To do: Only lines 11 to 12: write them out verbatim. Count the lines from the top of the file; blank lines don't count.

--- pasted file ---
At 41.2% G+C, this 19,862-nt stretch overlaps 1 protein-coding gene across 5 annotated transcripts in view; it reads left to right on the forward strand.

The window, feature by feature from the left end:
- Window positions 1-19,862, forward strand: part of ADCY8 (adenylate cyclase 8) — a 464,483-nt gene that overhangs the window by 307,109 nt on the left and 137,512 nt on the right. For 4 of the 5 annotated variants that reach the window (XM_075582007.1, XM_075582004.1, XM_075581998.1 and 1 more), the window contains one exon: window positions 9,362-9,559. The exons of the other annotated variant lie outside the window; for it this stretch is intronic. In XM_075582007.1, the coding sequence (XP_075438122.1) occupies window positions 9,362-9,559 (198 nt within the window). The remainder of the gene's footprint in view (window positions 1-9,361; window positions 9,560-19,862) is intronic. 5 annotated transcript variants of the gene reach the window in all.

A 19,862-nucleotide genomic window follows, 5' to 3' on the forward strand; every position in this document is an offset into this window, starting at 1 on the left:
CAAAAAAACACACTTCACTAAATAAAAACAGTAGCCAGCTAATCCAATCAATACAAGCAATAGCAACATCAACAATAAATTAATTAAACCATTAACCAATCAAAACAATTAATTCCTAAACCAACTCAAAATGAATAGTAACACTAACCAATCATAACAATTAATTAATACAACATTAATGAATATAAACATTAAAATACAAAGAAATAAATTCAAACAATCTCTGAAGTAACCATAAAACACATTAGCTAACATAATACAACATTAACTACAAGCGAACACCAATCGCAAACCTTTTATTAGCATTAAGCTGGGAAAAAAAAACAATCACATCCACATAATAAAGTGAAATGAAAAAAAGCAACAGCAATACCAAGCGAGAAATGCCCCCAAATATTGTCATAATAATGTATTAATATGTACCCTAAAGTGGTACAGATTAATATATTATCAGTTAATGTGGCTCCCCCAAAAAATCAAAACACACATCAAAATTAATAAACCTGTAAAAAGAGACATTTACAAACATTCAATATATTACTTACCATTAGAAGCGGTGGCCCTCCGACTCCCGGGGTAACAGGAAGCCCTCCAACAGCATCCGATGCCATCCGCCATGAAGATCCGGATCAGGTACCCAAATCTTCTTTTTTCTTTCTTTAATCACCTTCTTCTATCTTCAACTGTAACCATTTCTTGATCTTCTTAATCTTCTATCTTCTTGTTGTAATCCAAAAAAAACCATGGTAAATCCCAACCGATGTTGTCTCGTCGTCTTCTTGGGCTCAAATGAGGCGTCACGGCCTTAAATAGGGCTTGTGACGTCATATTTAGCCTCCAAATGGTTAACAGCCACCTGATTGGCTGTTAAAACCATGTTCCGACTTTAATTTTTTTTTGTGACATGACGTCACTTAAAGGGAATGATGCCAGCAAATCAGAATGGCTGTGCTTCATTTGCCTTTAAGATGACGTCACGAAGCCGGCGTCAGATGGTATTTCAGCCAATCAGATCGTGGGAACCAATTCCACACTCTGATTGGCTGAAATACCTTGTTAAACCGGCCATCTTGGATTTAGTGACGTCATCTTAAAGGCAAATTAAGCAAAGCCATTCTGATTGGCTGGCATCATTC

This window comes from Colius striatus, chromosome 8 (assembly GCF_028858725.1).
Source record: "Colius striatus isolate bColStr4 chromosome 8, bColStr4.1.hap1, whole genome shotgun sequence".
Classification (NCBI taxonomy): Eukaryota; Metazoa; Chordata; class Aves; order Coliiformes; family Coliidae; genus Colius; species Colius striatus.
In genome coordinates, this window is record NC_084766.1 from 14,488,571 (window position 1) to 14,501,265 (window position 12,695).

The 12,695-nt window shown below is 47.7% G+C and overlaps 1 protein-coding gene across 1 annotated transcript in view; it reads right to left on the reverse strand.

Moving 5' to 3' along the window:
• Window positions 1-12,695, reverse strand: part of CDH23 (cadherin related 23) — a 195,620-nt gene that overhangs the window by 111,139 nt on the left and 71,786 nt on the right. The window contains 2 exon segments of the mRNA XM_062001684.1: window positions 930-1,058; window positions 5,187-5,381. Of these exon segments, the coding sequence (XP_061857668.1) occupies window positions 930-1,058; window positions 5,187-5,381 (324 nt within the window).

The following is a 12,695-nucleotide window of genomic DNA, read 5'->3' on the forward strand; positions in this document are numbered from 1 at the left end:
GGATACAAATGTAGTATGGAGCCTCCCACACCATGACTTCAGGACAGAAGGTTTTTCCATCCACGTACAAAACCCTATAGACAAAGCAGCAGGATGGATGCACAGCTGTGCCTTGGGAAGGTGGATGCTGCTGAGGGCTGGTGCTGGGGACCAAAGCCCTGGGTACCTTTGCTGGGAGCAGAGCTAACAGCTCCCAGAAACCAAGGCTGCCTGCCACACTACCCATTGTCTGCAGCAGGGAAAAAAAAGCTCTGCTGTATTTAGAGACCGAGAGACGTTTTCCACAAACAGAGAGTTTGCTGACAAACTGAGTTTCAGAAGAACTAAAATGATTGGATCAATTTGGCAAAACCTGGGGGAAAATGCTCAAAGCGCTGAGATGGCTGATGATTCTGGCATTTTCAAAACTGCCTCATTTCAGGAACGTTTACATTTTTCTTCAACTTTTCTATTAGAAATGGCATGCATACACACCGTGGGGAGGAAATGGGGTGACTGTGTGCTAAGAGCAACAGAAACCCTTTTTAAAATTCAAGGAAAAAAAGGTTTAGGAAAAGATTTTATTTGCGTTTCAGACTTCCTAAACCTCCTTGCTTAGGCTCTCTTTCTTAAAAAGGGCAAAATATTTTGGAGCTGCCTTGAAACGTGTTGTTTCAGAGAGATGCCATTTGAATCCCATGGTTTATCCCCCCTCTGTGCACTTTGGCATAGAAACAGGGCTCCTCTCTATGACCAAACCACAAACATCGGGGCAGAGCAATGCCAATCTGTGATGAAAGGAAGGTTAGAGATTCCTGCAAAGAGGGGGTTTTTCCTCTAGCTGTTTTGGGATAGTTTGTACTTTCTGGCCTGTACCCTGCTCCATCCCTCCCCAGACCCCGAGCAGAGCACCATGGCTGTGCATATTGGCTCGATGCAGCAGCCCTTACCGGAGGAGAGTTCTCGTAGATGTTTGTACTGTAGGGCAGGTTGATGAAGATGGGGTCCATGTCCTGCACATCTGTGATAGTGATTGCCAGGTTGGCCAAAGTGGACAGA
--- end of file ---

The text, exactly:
Moving 5' to 3' along the window:
• Window positions 1-12,695, reverse strand: part of CDH23 (cadherin related 23) — a 195,620-nt gene that overhangs the window by 111,139 nt on the left and 71,786 nt on the right. The window contains 2 exon segments of the mRNA XM_062001684.1: window positions 930-1,058; window positions 5,187-5,381. Of these exon segments, the coding sequence (XP_061857668.1) occupies window positions 930-1,058; window positions 5,187-5,381 (324 nt within the window).